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What Is Clover's (ASX:CLV) P/E Ratio After Its Share Price Rocketed?

Simply Wall St

Clover (ASX:CLV) shares have continued recent momentum with a 32% gain in the last month alone. Looking back a bit further, we're also happy to report the stock is up 88% in the last year.

All else being equal, a sharp share price increase should make a stock less attractive to potential investors. In the long term, share prices tend to follow earnings per share, but in the short term prices bounce around in response to short term factors (which are not always obvious). The implication here is that deep value investors might steer clear when expectations of a company are too high. One way to gauge market expectations of a stock is to look at its Price to Earnings Ratio (PE Ratio). A high P/E ratio means that investors have a high expectation about future growth, while a low P/E ratio means they have low expectations about future growth.

See our latest analysis for Clover

How Does Clover's P/E Ratio Compare To Its Peers?

We can tell from its P/E ratio of 48.08 that there is some investor optimism about Clover. The image below shows that Clover has a higher P/E than the average (35.7) P/E for companies in the chemicals industry.

ASX:CLV Price Estimation Relative to Market, September 26th 2019
ASX:CLV Price Estimation Relative to Market, September 26th 2019

That means that the market expects Clover will outperform other companies in its industry. Clearly the market expects growth, but it isn't guaranteed. So investors should delve deeper. I like to check if company insiders have been buying or selling.

How Growth Rates Impact P/E Ratios

Generally speaking the rate of earnings growth has a profound impact on a company's P/E multiple. That's because companies that grow earnings per share quickly will rapidly increase the 'E' in the equation. And in that case, the P/E ratio itself will drop rather quickly. So while a stock may look expensive based on past earnings, it could be cheap based on future earnings.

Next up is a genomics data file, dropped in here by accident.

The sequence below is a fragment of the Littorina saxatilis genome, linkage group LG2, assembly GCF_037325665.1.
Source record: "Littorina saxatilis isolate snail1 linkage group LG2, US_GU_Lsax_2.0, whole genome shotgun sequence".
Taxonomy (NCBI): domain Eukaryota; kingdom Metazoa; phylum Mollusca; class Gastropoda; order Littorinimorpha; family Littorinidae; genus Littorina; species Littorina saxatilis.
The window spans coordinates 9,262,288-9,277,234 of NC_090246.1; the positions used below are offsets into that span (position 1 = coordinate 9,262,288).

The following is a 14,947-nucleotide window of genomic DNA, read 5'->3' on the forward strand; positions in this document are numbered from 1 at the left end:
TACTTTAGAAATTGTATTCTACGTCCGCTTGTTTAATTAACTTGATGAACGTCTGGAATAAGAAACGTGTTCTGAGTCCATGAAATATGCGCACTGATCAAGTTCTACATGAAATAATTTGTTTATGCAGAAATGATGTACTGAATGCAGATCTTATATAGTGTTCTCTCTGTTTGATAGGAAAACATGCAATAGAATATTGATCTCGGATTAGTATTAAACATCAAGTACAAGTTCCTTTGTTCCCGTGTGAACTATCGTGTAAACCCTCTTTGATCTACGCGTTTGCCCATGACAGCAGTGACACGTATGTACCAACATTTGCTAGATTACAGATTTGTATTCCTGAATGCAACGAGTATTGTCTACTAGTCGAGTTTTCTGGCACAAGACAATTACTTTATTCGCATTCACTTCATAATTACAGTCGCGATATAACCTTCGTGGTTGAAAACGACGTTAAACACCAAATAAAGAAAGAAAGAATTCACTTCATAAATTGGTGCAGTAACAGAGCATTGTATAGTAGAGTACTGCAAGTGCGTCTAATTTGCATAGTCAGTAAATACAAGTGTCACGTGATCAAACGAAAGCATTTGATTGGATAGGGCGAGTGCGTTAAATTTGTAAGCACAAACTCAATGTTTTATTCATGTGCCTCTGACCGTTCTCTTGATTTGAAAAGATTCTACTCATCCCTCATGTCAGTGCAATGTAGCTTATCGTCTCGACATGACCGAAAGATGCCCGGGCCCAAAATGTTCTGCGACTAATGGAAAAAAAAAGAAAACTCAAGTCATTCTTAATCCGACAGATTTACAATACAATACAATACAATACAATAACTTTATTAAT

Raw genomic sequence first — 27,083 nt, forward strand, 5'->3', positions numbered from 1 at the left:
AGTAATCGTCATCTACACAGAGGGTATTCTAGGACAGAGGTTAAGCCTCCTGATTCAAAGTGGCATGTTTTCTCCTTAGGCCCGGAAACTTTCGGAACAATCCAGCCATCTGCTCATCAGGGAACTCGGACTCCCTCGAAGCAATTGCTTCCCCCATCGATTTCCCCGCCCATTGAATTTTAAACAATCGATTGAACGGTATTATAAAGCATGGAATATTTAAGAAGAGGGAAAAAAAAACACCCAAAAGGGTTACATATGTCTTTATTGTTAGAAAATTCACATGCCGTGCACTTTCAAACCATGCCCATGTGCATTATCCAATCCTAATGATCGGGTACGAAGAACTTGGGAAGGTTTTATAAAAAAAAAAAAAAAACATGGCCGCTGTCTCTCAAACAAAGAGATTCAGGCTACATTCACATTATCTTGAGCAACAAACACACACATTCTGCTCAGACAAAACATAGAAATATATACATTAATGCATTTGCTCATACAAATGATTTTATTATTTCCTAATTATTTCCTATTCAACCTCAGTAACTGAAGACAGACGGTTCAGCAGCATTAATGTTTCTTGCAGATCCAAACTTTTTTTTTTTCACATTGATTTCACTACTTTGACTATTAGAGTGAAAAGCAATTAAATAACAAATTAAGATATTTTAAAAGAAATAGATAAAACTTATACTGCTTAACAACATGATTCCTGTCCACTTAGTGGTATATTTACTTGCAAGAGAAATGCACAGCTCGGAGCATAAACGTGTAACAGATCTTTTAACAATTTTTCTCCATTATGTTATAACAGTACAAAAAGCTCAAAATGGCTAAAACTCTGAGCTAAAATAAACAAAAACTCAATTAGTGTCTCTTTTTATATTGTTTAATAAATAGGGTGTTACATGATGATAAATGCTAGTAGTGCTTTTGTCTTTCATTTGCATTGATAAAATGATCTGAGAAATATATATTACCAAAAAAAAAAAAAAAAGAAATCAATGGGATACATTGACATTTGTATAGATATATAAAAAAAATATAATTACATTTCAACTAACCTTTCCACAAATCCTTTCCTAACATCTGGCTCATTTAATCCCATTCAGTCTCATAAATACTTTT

Clover increased earnings per share by a whopping 33% last year. And earnings per share have improved by 60% annually, over the last five years. I'd therefore be a little surprised if its P/E ratio was not relatively high.

A Limitation: P/E Ratios Ignore Debt and Cash In The Bank

The 'Price' in P/E reflects the market capitalization of the company. So it won't reflect the advantage of cash, or disadvantage of debt. Theoretically, a business can improve its earnings (and produce a lower P/E in the future) by investing in growth. That means taking on debt (or spending its cash).

While growth expenditure doesn't always pay off, the point is that it is a good option to have; but one that the P/E ratio ignores.

So What Does Clover's Balance Sheet Tell Us?

Net debt totals just 1.1% of Clover's market cap. The market might award it a higher P/E ratio if it had net cash, but its unlikely this low level of net borrowing is having a big impact on the P/E multiple.

The Bottom Line On Clover's P/E Ratio

Clover trades on a P/E ratio of 48.1, which is above its market average of 18.2. While the company does use modest debt, its recent earnings growth is superb. So on this analysis a high P/E ratio seems reasonable. What is very clear is that the market has become significantly more optimistic about Clover over the last month, with the P/E ratio rising from 36.5 back then to 48.1 today. For those who prefer to invest with the flow of momentum, that might mean it's time to put the stock on a watchlist, or research it. But the contrarian may see it as a missed opportunity.

When the market is wrong about a stock, it gives savvy investors an opportunity. People often underestimate remarkable growth -- so investors can make money when fast growth is not fully appreciated. So this free visual report on analyst forecasts could hold the key to an excellent investment decision.

But note: Clover may not be the best stock to buy. So take a peek at this free list of interesting companies with strong recent earnings growth (and a P/E ratio below 20).

We aim to bring you long-term focused research analysis driven by fundamental data. Note that our analysis may not factor in the latest price-sensitive company announcements or qualitative material.

If you spot an error that warrants correction, please contact the editor at editorial-team@simplywallst.com. This article by Simply Wall St is general in nature. It does not constitute a recommendation to buy or sell any stock, and does not take account of your objectives, or your financial situation. Simply Wall St has no position in the stocks mentioned. Thank you for reading.